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Plant Signal Behav. 2010 Jul;5(7):796-801. Epub 2010 Jul 1.

Seed coat mucilage cells of Arabidopsis thaliana as a model for plant cell wall research.

Author information

1
Department of Biology, McGill University, Montreal, QC, Canada.

Abstract

Plant cells are encased within a complex polysaccharide wall that strengthens the cell and has key roles in all aspects of plant cell growth, differentiation, and interaction with the environment. This dynamic structure is under continual modification during plant development, and its synthesis and modification require the activity of a myriad of enzymes. The mucilage secretory cells (MSCs) of the Arabidopsis thaliana seed coat provide a model for the discovery of novel genes involved in the synthesis, secretion and modification of cell wall components, particularly pectin. These cells synthesize copious amounts of pectinaceous mucilage during development and, upon hydration of the desiccated seed, the mucilage rapidly swells, bursts from the MSCs and surrounds the seed in a gelatinous capsule. Several genes affecting MSC differentiation, pectin synthesis, and mucilage release have been identified and additional genes involved in these and related processes including pectin secretion and the mechanical alteration of cell walls await to be discovered.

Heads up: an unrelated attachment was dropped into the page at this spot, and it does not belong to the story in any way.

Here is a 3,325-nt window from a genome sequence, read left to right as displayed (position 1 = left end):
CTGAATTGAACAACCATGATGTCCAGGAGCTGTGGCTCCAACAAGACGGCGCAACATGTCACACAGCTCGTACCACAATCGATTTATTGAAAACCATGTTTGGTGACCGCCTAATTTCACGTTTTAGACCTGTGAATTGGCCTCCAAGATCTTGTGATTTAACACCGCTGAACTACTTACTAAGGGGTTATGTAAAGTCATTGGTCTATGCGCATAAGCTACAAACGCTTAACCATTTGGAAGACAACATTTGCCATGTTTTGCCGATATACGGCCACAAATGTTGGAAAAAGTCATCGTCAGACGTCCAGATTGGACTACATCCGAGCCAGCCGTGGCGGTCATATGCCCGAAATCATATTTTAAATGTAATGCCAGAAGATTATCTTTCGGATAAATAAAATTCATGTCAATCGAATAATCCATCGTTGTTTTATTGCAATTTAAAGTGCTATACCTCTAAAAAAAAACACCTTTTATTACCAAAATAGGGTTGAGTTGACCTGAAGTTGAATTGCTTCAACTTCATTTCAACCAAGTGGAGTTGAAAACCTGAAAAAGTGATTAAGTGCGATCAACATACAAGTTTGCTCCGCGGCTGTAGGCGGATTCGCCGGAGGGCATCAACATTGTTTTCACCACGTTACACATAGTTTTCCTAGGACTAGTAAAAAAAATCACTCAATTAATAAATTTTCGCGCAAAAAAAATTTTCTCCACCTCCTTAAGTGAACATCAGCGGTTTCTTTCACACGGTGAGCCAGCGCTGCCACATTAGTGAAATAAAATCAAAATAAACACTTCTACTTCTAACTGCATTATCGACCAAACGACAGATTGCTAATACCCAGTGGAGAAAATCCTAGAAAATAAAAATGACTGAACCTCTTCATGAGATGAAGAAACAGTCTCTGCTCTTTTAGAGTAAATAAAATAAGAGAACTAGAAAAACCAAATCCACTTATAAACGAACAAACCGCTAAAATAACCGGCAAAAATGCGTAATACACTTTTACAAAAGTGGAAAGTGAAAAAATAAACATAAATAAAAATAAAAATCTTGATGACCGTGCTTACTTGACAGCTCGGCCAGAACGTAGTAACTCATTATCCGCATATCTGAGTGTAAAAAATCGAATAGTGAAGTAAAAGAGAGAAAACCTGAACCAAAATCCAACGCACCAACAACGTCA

KEYWORDS:

arabidopsis; cell wall; mucilage; pectin; seed coat

PMID:
20505351
PMCID:
PMC3014532
[Indexed for MEDLINE]
Free PMC Article

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